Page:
My article “Do we have an ADHD blind spot in our occupational health and safety management systems?” prompted requests for more information about adult ADHD as it affects worker safety and productivity. In this article, I explore the differences in ADHD between the sexes, summarised the common medications used to treat ADHD, and explain how these can affect worker safety and performance.

Why is this relevant to OHS Professionals?

As many enlightened employers (notably Microsoft and Goldman Sachs) have discovered, people with ADHD can bring huge benefits to a workplace, including natural creativity, energy and passion, ability to hyper-focus, an ability to see the big picture and think outside the box, empathy and entrepreneurship.

But it is important to address the challenges they face. The effects of ADHD and its treatment can affect a person’s enjoyment of work and their ability to perform their role safely. In order for workers with ADHD to thrive, they need safe, open and honest communication, sound risk management planning, reasonable adjustments, reassurance and protection from discrimination.

The reality is that most people with ADHD never disclose their condition at work because they are afraid of being judged, misunderstood and discriminated against, and do not ask for adjustments or help.

To recap….

ADHD is prevalent in the adult population. While around 800,000 people in Australia have been diagnosed with ADHD, a 2018 international study found the condition is underdiagnosed, both in children and adults. In Australia, researchers estimate that only 1 in 10 people with ADHD are diagnosed and treated.

ADHD is usually (in about 70% of cases) a genetically inherited, lifelong neurodevelopmental condition. And while around 35% of children diagnosed with the condition learn to manage their symptoms to the extent that it no longer causes significant impairment into adulthood, the rest will continue to experience the effects of the condition throughout their lives.

What do people with untreated ADHD have?

 About half of adults with ADHD have at least one comorbid psychiatric condition, usually anxiety, depression, bipolar disorder or substance abuse disorder. ADHD can also coexist with other neurodevelopmental conditions such as autism and dyslexia.

 All of this makes ADHD notoriously difficult to diagnose and treat – indeed it is the most commonly misdiagnosed psychiatric condition. This matters because people with untreated ADHD:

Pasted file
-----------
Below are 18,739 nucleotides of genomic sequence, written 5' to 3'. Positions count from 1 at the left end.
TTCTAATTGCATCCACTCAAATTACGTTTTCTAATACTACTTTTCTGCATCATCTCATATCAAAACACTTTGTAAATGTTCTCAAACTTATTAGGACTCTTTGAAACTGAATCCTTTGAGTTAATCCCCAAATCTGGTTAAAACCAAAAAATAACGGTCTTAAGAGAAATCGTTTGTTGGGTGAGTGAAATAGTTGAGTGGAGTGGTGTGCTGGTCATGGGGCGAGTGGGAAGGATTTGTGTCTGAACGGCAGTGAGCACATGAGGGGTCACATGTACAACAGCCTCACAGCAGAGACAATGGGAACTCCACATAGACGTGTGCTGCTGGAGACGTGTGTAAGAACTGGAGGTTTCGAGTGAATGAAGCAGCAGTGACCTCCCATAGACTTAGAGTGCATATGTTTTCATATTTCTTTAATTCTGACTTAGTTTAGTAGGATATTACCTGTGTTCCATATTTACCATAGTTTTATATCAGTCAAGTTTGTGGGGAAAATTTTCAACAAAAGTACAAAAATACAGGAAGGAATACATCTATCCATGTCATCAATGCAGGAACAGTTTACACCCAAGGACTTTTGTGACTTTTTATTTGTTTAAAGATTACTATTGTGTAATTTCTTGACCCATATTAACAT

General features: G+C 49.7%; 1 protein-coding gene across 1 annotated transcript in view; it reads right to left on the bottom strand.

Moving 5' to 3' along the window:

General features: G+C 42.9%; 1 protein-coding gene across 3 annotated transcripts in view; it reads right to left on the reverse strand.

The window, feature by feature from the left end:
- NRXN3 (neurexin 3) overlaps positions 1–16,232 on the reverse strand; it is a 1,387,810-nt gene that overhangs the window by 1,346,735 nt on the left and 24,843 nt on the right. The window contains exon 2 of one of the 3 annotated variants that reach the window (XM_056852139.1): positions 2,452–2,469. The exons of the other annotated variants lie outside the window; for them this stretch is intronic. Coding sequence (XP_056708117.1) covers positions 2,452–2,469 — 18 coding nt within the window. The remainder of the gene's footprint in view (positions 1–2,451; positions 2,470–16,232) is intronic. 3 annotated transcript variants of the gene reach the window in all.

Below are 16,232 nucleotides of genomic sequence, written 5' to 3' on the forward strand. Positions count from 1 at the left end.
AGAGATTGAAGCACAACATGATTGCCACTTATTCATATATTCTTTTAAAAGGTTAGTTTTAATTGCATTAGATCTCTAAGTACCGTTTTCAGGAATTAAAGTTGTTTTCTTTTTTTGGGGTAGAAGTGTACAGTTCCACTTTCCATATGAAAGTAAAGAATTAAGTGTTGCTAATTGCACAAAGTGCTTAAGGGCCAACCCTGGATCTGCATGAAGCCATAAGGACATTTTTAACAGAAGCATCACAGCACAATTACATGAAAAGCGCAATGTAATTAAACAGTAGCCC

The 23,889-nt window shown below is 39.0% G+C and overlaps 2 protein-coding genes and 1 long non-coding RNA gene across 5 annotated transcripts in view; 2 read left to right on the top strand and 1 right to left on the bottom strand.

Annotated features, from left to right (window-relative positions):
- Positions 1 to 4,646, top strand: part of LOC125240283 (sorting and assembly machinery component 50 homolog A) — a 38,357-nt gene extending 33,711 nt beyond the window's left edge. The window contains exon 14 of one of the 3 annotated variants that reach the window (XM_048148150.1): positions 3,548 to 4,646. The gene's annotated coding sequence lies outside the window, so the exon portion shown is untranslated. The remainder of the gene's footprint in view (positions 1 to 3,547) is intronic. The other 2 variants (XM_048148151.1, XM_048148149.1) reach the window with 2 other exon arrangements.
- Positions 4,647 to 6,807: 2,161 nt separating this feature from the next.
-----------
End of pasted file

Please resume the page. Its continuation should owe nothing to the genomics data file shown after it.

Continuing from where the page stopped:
• Experience mortality rates four times higher than the general population.
  • Live on average 13 years less than the general population.
  • Are more likely to suffer accidental injuries, including from motor vehicle and pedestrian accidents.
  • Have higher rates of substance abuse including alcohol, tobacco and drugs.
  • Have higher rates of type 2 diabetes.
  • Are more likely to suicide.

Additionally, women with ADHD are at a higher risk of intimate partner violence than the general female population.

To understand this, it is important to understand the neurobiological features of the ADHD brain. Not so long ago, ADHD was commonly regarded as a behavioural problem – a condition that sufferers could choose to control if they “just tried harder”. Now we know there are structural differences in the

ADHD brain, particularly in the:

  • pre-frontal cortex, which controls attention, executive functioning, working memory and organisation;
  • limbic system, which regulates emotion and attention;
  • basal ganglia, which, when combined with deficiencies in neurotransmitters dopamine and norepinephrine, interrupts inter-brain communication, resulting in inattention or impulsivity; and
  • reticular activating system, which regulates arousal and sleep-wake transitions7.

There are also three types of ADHD based on the DSM-V criteria:

  1. inattentive type.
  2. hyperactive-impulsive type, and
  3. combined type.

Thought leaders in this area have proposed that the name “attention deficit-hyperactive disorder” is misleading. The condition is better described as a spectrum rather than a disorder, since it encompasses a wide range of symptoms that can vary from person to person and even within the person. It is also proposed that it is not a deficit in attention that is the problem but rather a dysregulation of attention. Perhaps in time the preferred terminology will be “attention dysregulation hyperactive spectrum”, but for the purposes of this article, I’ll stick with ADHD.

ADHD in Men

Boys are three times more likely to be diagnosed with ADHD in childhood than girls, and on average are diagnosed five years earlier. This means treatment and executive functioning skills development can begin earlier, which leads to better educational and social outcomes.

Boys are more commonly affected by the hyperactive-impulsive ADHD type. So, both in the classroom and at home they may exhibit those stereotypical symptoms of hyperactivity and impulsivity that are generally associated with ADHD and that trigger the alarm for teachers and parents or caregivers.

Increased levels of testosterone during puberty can exacerbate the symptoms of ADHD. During the teen years, as they are becoming more independent, boys with ADHD may also become more impulsive and hyperactive and at increased risk of accidental injury than their neurotypical peers.